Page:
For a lot of my life, I had chickens and horses, and a huge garden. We had 3 children, and 5 acres, and we were country people. As in, if potatoes were on the menu, it was 5 pounds of them for a meal. I grew all the vegetables that would grow here and supplied the needs of my entire family, not to mention friends and neighbors. We only bought what we couldnt grow. I did this primarily out of my love for gardening and my concern about the quality of the food I was feeding my family. The love for gardening could easily have been satisfied without doing this, but I believe strongly that good wholesome food is an important building block for health, and that good wholesome food is simply not readily available to those who do not grow it for themselves.
    And incidentally, I live in Canada, well north of the 49th parallel and far west of Ohio. If I lived closer, I would be sorely tempted to pay a visit to you and your farm. I think you are on the right track and that you will fulfil the requirements for the life you desire and the planet you desire. As you say, one step at a time, small steps … and you will never arrive, because it is not a destination, it is a journey. Merry Christmas to you and yours! Connie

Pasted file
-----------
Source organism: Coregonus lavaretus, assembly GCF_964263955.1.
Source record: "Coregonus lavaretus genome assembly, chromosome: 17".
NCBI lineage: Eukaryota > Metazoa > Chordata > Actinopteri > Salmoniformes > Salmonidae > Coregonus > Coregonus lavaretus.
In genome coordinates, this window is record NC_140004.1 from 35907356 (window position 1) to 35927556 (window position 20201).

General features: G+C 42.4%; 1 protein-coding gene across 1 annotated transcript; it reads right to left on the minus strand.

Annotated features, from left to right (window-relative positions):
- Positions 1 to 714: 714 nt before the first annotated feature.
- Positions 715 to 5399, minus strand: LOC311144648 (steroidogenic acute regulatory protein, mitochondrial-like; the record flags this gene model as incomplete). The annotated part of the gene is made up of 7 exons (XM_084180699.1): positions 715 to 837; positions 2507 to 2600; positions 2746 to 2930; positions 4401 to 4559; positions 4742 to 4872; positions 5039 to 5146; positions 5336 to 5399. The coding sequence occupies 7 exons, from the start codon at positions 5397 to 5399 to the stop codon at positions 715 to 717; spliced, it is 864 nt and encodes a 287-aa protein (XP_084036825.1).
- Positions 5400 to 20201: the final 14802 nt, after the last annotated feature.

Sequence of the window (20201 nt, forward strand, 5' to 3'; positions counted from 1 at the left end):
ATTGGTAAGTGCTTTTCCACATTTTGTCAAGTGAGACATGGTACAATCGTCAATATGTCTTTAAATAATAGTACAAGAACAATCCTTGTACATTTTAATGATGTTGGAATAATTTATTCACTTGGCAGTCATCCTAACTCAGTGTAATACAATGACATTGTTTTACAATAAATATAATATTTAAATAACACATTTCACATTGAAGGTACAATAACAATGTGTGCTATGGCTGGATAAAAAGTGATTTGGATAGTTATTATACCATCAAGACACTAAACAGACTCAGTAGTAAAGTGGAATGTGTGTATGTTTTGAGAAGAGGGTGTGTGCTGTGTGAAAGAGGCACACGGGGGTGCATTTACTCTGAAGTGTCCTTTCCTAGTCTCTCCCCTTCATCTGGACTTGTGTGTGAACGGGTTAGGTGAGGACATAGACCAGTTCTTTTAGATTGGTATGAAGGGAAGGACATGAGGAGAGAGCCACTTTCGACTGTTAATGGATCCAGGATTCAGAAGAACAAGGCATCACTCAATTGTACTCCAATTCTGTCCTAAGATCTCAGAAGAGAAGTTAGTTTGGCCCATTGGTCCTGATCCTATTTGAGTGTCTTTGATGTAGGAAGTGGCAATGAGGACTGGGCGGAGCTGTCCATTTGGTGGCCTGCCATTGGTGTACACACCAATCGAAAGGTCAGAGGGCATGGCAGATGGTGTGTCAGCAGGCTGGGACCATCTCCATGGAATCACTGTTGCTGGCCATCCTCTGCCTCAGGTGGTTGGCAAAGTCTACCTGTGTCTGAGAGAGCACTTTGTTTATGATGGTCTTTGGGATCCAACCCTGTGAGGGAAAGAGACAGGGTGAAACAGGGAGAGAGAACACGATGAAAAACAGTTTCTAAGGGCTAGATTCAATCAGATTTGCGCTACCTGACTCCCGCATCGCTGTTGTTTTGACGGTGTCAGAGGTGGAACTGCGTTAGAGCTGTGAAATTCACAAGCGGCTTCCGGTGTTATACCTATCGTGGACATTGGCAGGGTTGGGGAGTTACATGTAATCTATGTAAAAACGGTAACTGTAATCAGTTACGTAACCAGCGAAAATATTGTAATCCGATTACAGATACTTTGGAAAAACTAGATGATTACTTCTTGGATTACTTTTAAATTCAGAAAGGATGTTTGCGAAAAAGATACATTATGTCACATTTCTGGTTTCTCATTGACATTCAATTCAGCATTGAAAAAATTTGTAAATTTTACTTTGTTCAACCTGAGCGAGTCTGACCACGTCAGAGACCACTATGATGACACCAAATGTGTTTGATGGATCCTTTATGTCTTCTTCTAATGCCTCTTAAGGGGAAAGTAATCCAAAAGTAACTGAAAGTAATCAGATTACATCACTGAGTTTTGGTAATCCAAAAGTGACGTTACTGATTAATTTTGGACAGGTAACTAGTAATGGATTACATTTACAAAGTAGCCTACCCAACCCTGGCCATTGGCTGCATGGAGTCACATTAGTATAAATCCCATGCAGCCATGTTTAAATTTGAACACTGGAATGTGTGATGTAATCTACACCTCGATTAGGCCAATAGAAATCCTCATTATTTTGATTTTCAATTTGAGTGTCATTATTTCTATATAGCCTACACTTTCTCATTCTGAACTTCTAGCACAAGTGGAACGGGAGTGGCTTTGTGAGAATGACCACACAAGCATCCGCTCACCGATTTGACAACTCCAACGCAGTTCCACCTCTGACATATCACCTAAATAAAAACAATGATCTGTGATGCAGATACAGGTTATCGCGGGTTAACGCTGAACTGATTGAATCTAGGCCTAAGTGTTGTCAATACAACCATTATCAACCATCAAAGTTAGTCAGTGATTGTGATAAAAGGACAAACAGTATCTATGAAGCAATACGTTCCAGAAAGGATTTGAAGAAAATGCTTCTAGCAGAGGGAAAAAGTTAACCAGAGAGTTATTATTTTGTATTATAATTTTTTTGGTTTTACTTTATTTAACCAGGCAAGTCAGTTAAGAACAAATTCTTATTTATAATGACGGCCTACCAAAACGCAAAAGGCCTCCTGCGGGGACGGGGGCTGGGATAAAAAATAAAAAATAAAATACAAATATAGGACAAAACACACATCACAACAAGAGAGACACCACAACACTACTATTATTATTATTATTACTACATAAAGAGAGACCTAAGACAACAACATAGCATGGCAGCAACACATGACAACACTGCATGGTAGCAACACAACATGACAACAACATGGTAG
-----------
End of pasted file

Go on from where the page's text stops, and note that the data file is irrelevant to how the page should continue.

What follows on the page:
2. I am still writing, Connie, albeit a bit slowly recently. Thank you for your comments and your kind words. If you’re ever down in this neck of the woods, please do stop by. I’d be happy to show you around my little bit of heaven on earth. Merry Christmas to you and yours as well.


  3. Well, I don’t know what’s going on in your part of the world, but I am having a pretty strange winter here. We had really mild weather until after Christmas, and very little snow. By mild I mean temps around the 20 F range. THEN it kicked in! We had a real cold snap. Temps -35 F every night for almost 2 weeks and not much warmer in the daytime. After that, temps have returned to fairly mild, and its snowing and blowing with a vengeance. I have been housebound for almost all of this month. I think I got out of here 3 times. I don’t even try when it’s so bitterly cold, and now I am snowed in and the guy who plows my driveway is backed up and may not get here for days. So my truck is parked out on the road right now. I don’t know what the snowplow will do – I guess just go around me. I hope so. For the most part, I am ok, but it’s never very comfortable for me to feel like I couldn’t go if I wanted to. Ah, well, such is life. Hope you’re faring well in Ohio! Connie

  4. Connie, it’s good to hear from you. Ohio’s been mud since the end of November. We’ve had what seems like unending rain and not more than three consecutive days of freezing. Strange weather for us too and nothing like last year at this time when I posted.

    I hope your plow guy can get you out soon. I don’t think there’s a worse feeling than being stuck.